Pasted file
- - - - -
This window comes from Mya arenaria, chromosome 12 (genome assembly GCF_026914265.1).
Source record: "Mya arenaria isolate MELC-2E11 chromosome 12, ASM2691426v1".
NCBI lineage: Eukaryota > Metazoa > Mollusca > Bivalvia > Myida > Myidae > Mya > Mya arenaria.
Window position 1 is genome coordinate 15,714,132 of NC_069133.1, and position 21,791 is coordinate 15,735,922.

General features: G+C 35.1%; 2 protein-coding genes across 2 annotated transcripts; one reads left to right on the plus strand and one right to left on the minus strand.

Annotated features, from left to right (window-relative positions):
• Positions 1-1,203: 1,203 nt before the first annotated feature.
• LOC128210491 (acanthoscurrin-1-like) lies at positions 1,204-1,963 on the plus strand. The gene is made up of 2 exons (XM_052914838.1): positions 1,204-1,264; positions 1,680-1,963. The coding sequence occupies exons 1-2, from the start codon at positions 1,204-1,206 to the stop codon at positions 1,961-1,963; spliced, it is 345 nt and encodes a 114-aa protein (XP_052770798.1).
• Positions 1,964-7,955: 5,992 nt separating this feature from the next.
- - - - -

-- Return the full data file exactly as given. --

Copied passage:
This window comes from Mya arenaria, chromosome 12 (genome assembly GCF_026914265.1).
Source record: "Mya arenaria isolate MELC-2E11 chromosome 12, ASM2691426v1".
NCBI lineage: Eukaryota > Metazoa > Mollusca > Bivalvia > Myida > Myidae > Mya > Mya arenaria.
Window position 1 is genome coordinate 15,714,132 of NC_069133.1, and position 21,791 is coordinate 15,735,922.

General features: G+C 35.1%; 2 protein-coding genes across 2 annotated transcripts; one reads left to right on the plus strand and one right to left on the minus strand.

Annotated features, from left to right (window-relative positions):
• Positions 1-1,203: 1,203 nt before the first annotated feature.
• LOC128210491 (acanthoscurrin-1-like) lies at positions 1,204-1,963 on the plus strand. The gene is made up of 2 exons (XM_052914838.1): positions 1,204-1,264; positions 1,680-1,963. The coding sequence occupies exons 1-2, from the start codon at positions 1,204-1,206 to the stop codon at positions 1,961-1,963; spliced, it is 345 nt and encodes a 114-aa protein (XP_052770798.1).
• Positions 1,964-7,955: 5,992 nt separating this feature from the next.